This beautiful 17th century castle, located in Dordogne, in the Périgord Vert is a vast family home, built under Henri IV. Preceded by an entrance courtyard bordered by two outbuildings, it is extended by a huge esplanade terrace creating a beautiful park landscaped in the French manner, overlooking meadows and forests with a magnificent open view, where we can organize a big party. In the park, a 19th century Orangery with its beautiful rounded windows, has been transformed into an independent house.
The domain allows to comfortably accommodate 23 people. The swimming pool and tennis court make the Meynardie a dream place for adults and children, to enjoy holidays, a relaxed weekend with friends, or a family party, while being at the crossroads of many famous touristic and gastronomic places of interest.
Restored with great refinement, it offers on the ground floor several reception rooms, including a huge wood paneled library and a small more intimate lounge, a spacious dining room with very warm atmosphere, a majestic entrance hall with a huge stone staircase that can be in the summer season the exceptional setting for an important dinner, a main kitchen and its back kitchen well equipped, and toilets. On the upper floors, nine charming rooms (4 with washbasin), 4 bathrooms, and 4 separated toilets are distributed in the 1500m² of the castle.
With an extraordinary view, this 19th century Orangery overlooks the park and the castle. Flooded with light, it has recently been renovated into an independent house with a large living-dining room, two bedrooms, two bathrooms, and a kitchen.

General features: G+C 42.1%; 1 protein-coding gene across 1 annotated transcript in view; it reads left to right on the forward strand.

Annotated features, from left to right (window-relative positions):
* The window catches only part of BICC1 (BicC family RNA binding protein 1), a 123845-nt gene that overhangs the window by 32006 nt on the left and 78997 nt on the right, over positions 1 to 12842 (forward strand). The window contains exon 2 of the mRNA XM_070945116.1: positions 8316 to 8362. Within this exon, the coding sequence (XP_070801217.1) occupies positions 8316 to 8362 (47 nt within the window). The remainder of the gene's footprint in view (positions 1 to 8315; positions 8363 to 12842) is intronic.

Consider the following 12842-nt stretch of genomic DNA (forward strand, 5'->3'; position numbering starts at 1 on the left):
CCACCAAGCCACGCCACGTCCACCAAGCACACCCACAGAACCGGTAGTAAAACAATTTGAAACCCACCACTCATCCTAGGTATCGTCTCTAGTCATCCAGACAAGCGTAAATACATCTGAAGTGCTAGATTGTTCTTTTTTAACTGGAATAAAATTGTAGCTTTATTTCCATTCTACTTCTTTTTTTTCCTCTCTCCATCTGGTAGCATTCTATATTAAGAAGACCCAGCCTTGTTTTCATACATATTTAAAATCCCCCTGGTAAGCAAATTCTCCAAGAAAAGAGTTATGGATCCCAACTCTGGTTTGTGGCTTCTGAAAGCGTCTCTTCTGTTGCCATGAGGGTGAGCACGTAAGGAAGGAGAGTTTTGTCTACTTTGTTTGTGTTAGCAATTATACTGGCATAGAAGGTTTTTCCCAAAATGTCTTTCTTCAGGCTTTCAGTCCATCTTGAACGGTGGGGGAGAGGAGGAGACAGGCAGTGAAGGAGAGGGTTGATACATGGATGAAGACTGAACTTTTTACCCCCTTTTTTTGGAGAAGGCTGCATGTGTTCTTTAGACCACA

La Meynardie is a castle of the late 16th century, early 17th, Louis XIII style, built under Henry IV or Louis XIII. ” Its lordly appearance comes from an unbroken row of battlements, stone pediment dormers, tall slate roof and two pavilions on the roof, according to the description by Baron Verneilh in 1873. The estate also included the forge of Meynardie, on the Valouze, which in the nineteenth century produced more than 500 quintals of iron. It belonged to the Croizant family, Arlot de Frugie, then was passed on through successive marriages to the families of Curmond de la Meynardie, to Ribeyreix lord of La Meynardie, then to the Count of Villoutreys, most of whom were buried in the castle chapel.
At the Revolution, the latter emigrated and the castle was put up for auction as national property, bought by the family of Maitre de Forge Texier, then de la Salle, and finally in 1883, in poor condition, by Mr. Sohier for his wife (niece of Maréchal Bazaine) who did very important interior and exterior work. He created the French park and set up magnificent stables for his hunt, always visible.
La Meynardie was finally bought in 1941 by the family of the current owners, who made it the theater of the “mission Alsos” during WW2. This American mission under the command of Colonel Boris Pash established its base at La Meynardie, becoming the operational center for the South of the Loire. Colonel Pash has compiled a book “the Alsos mission”, in which he speaks at length about La Meynardie as an “impressive old castle”.